In 2017, all over his AL Rookie of the Year season, Aaron Judge was once requested if he was once considering about successful the MVP, too.
“I want to get a World Series ring first,” Judge said.
Judge is still hunting for his first World Series ring as the Yankees take on the Cleveland Guardians in the Division Series.
If Judge wants to see what a World Series ring looks like, he can look to his right in the Yankees clubhouse and ask Anthony Rizzo to show him the one he got with the 2016 Cubs (if Rizzo can find it). Rizzo is one of five current Yankees with a World Series ring.
“I’m not really sure where it is,” Rizzo said on Tuesday. “It’s somewhere. It’s somewhere safe.”
Continuing rightward down the rows of lockers, Judge can turn to injured outfielder Anthony Benintendi, who was a World Series champion with the 2018 Red Sox. Benintendi is with the team as he works to get back for a later round in this postseason.
Marwin Gonzalez earned a ring with the 2017 Astros. While many fans consider that championship tainted because of the Houston sign-stealing scandal, MLB still has it on the books, and Judge has made his peace with Gonzalez.
Matt Carpenter has a ring from his rookie season of 2011 when he played in seven games for the Cardinals, even though he was not on the postseason roster.
Aroldis Chapman, who is not with the team because he missed a workout before the playoffs and was sent home, still has a locker to Judge’s left. Chapman also has a World Series ring as the closer from the 2016 Cubs.
Players often say the ring’s the thing that motivates them. But what about once they get one? Do they wear it, or does it collect dust on a shelf or in a safety deposit box somewhere?
“It depends on the player,” Gonzalez said. “It depends on the personality. I have friends who wear it sometimes. I just brought it home that year, showed it to my family, and I gave it to my wife. She knows where it is. I don’t have any idea where it is. I think I’ll probably wear it when I retire.”
Carpenter, who returned from a broken foot to make the Yankees’ ALDS roster, said: “I never wear it. It’s like a trophy. Sits in my office.”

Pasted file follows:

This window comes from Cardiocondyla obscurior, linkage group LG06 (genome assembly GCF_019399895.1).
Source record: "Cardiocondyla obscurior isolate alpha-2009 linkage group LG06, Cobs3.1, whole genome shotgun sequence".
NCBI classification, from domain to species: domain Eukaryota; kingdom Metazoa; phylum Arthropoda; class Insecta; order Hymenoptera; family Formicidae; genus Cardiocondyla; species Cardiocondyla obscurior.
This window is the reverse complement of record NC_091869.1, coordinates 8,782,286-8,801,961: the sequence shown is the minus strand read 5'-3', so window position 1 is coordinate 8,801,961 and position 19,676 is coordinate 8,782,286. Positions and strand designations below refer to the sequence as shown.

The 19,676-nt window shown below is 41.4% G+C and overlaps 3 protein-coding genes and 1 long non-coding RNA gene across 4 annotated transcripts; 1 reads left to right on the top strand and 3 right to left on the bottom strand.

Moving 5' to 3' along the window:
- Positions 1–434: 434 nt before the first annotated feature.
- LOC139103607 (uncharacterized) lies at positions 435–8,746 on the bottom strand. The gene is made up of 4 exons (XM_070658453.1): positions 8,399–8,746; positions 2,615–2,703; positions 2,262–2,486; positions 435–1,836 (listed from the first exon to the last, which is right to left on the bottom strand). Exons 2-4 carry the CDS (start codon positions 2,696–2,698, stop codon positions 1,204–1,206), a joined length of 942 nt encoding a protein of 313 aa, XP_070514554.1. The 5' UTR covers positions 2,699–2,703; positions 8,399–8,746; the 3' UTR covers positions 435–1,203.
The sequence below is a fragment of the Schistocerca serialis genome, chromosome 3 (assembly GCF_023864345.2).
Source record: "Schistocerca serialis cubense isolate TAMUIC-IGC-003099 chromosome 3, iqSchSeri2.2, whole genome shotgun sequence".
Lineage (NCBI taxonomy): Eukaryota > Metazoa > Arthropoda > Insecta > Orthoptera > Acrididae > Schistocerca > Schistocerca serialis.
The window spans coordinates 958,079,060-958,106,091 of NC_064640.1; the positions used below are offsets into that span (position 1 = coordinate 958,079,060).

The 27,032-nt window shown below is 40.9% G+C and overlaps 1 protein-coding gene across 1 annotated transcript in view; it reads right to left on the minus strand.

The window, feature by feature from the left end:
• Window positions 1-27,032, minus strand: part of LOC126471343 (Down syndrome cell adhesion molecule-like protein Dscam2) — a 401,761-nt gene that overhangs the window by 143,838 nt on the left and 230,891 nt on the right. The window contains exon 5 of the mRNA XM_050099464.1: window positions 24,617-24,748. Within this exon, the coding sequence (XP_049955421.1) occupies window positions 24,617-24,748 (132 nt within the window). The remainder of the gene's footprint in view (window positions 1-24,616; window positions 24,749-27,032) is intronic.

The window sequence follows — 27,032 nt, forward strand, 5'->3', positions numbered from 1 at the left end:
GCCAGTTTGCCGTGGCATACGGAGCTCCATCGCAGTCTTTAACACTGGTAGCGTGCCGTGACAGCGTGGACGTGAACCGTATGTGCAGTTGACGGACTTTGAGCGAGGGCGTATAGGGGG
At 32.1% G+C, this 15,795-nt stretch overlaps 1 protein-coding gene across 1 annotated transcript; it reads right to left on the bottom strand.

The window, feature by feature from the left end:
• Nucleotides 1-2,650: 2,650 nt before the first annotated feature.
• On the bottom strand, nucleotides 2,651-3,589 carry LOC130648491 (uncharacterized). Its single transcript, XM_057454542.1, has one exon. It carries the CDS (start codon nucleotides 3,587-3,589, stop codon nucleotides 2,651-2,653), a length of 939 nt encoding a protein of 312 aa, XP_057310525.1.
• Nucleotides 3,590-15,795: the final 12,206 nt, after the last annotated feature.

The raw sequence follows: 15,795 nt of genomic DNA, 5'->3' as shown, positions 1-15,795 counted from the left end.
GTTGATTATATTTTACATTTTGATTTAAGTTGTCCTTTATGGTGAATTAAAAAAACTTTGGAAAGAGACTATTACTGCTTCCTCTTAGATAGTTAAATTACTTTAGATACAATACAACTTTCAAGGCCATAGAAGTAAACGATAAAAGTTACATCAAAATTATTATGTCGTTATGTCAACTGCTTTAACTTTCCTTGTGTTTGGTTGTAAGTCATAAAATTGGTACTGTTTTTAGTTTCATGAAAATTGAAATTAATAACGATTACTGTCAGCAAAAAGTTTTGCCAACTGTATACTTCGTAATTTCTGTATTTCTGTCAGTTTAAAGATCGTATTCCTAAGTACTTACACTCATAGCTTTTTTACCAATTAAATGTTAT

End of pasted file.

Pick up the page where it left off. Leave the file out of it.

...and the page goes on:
Judge said having teammates who have climbed baseball’s ultimate team mountain “plays into not getting overwhelmed at any moment. If you’ve been in the biggest situations, the biggest games, and to come out on top, it helps put everything into perspective. The crowd may be loud, the situation may be big, but it’s just another game.
“Having a guy like Marwin on the bench to come up, fill holes when we need him to, or just be that guy to talk things through with, that’s been big-time for us all year. We’ve seen what Carpenter can do, what Rizzo can do on a daily basis. When you’ve got that type of experience in this clubhouse and out on the field, it’s just kind of a calming presence, that’s for sure.”
Even though he was barely part of the Cardinals’ run in 2011, Carpenter said “it’s the greatest thing ever. Any time you can be part of a championship team, it’s why you play the game. Certainly quite a thrill.”
Gonzalez said he has talked about the experience with his teammates.
“We don’t talk about the rings,” he said. “We talk about the different things that you went through. It’s never easy. Everybody has their own stories. We share them sometimes.”
Active players probably don’t give their World Series rings much thought. Retired players do, though. Former Yankees reliever Jeff Nelson said he will sometimes wear one of his four rings when he does TV work for YES.
“I usually wear the 2000 one,” Nelson said, “because we beat the Mets.”
Said reliever Lou Trivino: “Everyone thinks about it. How amazing would it be to win the World Series? That’s why you play this game. That’s what you think about when you’re a kid. I know as a pitcher, it’s bases loaded, 3-2 count, ninth inning of the World Series. That’s what everyone thinks about.”
And the ring?
“I feel like I would wear it one time and I would put it in my safe and look at it once in a while,” Trivino said. “But I’m notoriously forgetful. The worst thing in the world would be to lose it somewhere.”
Trivino said he sometimes takes the subway to Yankee Stadium. Imagine leaving your World Series ring on the No. 4 train.
“And I will do that,” Trivino said. “Better to be careful.”